7/17/19 – Wednesday
Today I was able to bond with several of the restaurant and store owners in the Chinatown community. In one instance, I visited a small restaurant and bonded with the owner about the college admissions process that I am going through. She mentioned her son and I may be coming back sometime on my own time and give her my used ACT book for his son.
After visiting salons, liquor stores, restaurants, gift shops, fast food chains, other franchises, health and account firms, libraries, etc, I have noticed that the responses I get from these stores tend to mimic stereotypes that these respective stores have associated with them. For example, libraries tend to be community centers, and resultantly libraries were often more open to my messages. Same with salons, who typically more aware of the neighborhood “drama” and issues.” They were also more receptive of my messages and more willing to relay social issues to me from the Chinatown communities. As can be expected, restaurants are often too busy to spend time to discuss the coalition, and fast food chains and franchises typically won’t even consider partnering with you unless their officers managing the franchise agree to do so.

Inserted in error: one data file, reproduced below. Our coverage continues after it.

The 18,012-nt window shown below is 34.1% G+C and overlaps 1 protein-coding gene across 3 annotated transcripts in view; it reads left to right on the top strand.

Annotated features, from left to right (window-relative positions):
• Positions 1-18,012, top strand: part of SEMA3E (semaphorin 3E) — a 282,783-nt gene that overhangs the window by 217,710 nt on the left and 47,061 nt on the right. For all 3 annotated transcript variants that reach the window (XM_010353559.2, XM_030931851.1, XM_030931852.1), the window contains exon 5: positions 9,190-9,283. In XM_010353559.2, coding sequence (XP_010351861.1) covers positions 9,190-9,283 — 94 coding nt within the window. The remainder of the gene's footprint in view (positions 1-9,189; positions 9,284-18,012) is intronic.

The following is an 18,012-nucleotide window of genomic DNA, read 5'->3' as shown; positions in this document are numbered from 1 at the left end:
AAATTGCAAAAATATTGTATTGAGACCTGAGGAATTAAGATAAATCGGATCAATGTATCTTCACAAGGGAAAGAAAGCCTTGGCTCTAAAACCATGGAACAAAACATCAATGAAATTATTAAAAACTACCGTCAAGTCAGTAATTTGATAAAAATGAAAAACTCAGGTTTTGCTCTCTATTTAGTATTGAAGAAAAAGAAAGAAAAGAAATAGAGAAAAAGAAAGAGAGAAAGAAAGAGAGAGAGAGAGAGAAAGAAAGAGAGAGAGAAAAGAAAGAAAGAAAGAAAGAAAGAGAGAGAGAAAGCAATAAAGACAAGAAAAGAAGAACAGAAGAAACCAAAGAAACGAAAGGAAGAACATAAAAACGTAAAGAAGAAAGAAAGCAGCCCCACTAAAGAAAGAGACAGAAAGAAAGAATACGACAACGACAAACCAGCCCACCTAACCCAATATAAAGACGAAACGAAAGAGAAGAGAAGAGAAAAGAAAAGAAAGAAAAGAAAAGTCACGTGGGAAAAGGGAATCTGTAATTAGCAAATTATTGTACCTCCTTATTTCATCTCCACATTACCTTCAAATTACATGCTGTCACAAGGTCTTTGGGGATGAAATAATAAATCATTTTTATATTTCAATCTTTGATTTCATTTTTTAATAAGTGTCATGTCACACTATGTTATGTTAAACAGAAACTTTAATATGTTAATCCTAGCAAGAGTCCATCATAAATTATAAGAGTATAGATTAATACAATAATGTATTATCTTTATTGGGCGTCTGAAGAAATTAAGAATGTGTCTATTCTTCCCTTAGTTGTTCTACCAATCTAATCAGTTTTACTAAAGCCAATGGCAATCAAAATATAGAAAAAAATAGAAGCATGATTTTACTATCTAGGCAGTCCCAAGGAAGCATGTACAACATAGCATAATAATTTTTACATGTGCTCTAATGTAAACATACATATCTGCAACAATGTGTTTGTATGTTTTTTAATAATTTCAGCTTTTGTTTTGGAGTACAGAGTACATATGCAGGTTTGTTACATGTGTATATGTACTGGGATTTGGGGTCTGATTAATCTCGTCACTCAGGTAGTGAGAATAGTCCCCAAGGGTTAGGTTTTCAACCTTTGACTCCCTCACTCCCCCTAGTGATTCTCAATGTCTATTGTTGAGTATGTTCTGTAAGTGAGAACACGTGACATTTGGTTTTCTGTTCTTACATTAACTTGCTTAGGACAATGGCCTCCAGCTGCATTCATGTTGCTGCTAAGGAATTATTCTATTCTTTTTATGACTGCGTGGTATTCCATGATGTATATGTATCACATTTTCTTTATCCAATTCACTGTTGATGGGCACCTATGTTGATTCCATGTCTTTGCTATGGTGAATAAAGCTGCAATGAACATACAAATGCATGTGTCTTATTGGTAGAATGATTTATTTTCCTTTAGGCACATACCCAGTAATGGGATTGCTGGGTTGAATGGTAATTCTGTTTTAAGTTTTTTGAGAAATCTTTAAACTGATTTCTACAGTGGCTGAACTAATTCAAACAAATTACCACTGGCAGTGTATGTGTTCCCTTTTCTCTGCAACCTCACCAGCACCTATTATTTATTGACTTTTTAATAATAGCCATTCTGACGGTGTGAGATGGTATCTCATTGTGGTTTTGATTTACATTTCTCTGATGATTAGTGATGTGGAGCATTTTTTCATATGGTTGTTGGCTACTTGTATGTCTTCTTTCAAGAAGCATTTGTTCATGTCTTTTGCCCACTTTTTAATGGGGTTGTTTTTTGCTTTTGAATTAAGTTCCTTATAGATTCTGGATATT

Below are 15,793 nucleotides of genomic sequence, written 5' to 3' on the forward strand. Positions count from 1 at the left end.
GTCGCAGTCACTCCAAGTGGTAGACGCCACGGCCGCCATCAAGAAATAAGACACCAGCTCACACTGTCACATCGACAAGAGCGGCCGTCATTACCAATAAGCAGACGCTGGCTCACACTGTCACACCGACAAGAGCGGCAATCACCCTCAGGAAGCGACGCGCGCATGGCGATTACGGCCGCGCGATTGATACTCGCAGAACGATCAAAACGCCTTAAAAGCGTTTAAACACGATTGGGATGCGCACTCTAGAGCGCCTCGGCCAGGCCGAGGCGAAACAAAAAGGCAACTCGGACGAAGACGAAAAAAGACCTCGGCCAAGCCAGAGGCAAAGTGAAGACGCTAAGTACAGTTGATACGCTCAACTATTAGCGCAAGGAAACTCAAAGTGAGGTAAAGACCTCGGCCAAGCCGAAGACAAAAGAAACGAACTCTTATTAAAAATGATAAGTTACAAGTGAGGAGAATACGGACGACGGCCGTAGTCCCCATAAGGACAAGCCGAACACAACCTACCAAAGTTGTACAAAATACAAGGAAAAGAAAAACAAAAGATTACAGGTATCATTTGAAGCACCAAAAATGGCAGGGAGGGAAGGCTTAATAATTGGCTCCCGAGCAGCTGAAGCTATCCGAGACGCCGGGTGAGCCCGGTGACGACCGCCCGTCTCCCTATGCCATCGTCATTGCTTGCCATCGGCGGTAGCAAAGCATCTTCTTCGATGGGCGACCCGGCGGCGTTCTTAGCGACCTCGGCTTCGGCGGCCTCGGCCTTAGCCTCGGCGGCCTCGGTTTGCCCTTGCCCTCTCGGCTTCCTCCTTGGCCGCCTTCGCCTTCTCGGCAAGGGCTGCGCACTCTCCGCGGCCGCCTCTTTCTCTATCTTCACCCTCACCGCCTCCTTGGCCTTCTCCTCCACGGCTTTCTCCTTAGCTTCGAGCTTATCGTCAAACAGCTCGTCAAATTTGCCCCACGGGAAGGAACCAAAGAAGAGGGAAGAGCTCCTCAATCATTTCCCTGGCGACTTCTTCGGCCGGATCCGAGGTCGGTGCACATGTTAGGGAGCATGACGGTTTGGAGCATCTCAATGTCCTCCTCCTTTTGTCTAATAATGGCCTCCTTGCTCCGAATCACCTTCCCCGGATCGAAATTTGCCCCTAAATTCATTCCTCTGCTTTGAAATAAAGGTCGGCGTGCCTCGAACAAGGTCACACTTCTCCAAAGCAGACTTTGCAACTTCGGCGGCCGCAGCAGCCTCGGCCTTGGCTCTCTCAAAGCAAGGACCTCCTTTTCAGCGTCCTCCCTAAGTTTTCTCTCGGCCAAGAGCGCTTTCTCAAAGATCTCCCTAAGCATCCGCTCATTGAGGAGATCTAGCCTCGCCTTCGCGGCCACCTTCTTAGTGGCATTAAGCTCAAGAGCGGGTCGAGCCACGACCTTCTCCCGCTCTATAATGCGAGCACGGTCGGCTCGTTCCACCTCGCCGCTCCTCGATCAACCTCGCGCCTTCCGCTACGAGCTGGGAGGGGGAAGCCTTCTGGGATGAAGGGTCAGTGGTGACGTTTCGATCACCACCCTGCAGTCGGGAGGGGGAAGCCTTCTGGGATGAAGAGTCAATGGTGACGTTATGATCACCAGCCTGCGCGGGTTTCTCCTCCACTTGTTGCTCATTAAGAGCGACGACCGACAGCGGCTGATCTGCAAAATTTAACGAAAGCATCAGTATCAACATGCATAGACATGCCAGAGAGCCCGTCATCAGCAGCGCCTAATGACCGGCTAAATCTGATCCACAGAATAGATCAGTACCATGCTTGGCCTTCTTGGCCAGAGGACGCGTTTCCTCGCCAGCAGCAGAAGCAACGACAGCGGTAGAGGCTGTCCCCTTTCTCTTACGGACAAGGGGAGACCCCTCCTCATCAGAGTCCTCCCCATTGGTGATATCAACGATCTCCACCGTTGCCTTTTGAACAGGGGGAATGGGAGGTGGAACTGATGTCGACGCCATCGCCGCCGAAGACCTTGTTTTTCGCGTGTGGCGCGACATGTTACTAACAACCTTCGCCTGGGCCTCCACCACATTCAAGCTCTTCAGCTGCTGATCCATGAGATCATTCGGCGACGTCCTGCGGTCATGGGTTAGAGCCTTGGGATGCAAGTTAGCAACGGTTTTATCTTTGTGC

Aside from this, various conversations with different people are what make this internship so interesting and appealing to me. I love talking to all the different people and hearing their different stories. I also enjoy bringing everything we discuss back to the mission of McKUDOS so that I will ultimately be able to try and convince them to visualize the importance of protecting our youth against the grasp of drugs and alcohol addiction.
I know that drug use among youth is a serious issue that needs to be addressed. After the past few days of meeting with business owners and becoming more aware of issues in the Chinatown community, I have cemented my goal of wanting to work in Social Policy. I wish to do my role in making health care more accessible to minority communities, but also to end issues in these communities regarding drug use and resulting crime rates.